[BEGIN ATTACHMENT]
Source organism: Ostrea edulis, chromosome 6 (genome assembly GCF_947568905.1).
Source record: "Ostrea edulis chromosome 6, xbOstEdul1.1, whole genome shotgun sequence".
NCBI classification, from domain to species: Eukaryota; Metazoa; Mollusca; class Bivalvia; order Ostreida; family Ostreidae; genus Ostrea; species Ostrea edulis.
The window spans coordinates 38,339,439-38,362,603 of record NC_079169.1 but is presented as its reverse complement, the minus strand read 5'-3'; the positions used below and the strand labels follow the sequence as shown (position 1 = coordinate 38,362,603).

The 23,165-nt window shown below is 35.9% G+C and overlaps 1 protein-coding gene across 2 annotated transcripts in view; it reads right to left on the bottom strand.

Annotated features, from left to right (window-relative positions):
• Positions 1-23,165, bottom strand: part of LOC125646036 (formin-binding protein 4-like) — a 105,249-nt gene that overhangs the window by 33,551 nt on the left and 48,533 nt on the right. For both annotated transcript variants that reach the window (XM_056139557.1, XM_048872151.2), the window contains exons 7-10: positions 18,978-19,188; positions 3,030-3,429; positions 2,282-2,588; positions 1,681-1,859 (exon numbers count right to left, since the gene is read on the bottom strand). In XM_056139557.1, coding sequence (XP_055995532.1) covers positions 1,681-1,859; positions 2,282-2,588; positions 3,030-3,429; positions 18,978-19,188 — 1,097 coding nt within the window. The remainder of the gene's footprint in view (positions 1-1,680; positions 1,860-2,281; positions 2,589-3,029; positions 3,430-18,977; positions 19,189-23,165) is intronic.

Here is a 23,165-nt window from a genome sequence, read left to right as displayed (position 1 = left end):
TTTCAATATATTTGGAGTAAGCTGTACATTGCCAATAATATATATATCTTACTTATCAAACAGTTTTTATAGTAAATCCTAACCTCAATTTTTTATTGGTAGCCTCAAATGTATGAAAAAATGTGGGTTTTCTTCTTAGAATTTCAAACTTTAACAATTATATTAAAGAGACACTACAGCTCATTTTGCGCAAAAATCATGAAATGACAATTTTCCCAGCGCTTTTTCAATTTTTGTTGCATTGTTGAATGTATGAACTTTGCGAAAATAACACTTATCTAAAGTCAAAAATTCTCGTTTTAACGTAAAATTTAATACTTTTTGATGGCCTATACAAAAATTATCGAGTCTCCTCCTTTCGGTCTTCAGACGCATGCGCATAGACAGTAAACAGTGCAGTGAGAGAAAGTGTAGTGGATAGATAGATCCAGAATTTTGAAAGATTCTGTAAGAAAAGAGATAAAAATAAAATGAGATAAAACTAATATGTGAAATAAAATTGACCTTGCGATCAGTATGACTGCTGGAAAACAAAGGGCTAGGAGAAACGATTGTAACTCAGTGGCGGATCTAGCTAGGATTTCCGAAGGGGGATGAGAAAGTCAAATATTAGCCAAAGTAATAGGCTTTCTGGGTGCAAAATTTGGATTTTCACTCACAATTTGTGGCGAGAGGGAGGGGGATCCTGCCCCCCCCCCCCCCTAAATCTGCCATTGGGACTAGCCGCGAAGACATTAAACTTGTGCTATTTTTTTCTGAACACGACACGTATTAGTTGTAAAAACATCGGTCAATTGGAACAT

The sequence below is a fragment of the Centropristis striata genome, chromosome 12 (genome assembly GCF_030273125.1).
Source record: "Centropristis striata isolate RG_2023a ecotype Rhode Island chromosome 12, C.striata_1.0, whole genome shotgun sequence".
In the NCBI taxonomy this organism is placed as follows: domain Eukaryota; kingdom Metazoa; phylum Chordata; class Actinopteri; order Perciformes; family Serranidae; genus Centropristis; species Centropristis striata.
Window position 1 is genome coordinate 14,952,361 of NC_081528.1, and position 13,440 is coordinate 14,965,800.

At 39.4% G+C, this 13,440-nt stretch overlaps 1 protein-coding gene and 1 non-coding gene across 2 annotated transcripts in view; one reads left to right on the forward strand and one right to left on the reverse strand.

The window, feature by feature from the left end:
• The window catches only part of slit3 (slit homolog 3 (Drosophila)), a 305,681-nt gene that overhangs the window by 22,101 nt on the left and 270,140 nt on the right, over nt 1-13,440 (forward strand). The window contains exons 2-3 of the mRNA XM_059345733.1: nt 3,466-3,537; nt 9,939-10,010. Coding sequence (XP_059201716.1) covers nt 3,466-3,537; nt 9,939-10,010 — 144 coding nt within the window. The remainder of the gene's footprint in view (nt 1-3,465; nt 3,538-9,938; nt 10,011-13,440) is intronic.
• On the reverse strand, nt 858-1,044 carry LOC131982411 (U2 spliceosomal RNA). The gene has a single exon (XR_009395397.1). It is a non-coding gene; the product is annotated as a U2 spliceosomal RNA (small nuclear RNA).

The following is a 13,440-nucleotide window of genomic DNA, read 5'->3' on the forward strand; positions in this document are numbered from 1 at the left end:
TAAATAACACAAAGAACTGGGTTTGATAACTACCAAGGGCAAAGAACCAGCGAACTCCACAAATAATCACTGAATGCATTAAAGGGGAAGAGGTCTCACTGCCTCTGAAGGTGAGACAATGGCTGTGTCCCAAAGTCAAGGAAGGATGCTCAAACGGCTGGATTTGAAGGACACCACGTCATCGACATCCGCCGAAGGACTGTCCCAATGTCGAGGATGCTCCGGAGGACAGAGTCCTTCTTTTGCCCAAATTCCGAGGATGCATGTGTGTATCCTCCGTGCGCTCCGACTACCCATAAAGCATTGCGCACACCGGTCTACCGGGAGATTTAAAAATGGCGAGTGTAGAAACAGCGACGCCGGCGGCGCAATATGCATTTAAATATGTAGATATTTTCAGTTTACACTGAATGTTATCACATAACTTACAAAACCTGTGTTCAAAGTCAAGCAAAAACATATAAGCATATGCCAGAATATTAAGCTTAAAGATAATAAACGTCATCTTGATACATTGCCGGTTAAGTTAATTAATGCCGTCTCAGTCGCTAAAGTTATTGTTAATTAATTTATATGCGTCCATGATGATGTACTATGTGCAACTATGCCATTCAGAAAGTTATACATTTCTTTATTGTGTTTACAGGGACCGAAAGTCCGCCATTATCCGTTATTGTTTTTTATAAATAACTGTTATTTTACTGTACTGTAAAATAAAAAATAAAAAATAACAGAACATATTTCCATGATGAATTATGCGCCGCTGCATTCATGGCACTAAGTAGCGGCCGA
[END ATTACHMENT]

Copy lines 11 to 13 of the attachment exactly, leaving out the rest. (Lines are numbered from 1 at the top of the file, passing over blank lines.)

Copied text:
Source record: "Centropristis striata isolate RG_2023a ecotype Rhode Island chromosome 12, C.striata_1.0, whole genome shotgun sequence".
In the NCBI taxonomy this organism is placed as follows: domain Eukaryota; kingdom Metazoa; phylum Chordata; class Actinopteri; order Perciformes; family Serranidae; genus Centropristis; species Centropristis striata.
Window position 1 is genome coordinate 14,952,361 of NC_081528.1, and position 13,440 is coordinate 14,965,800.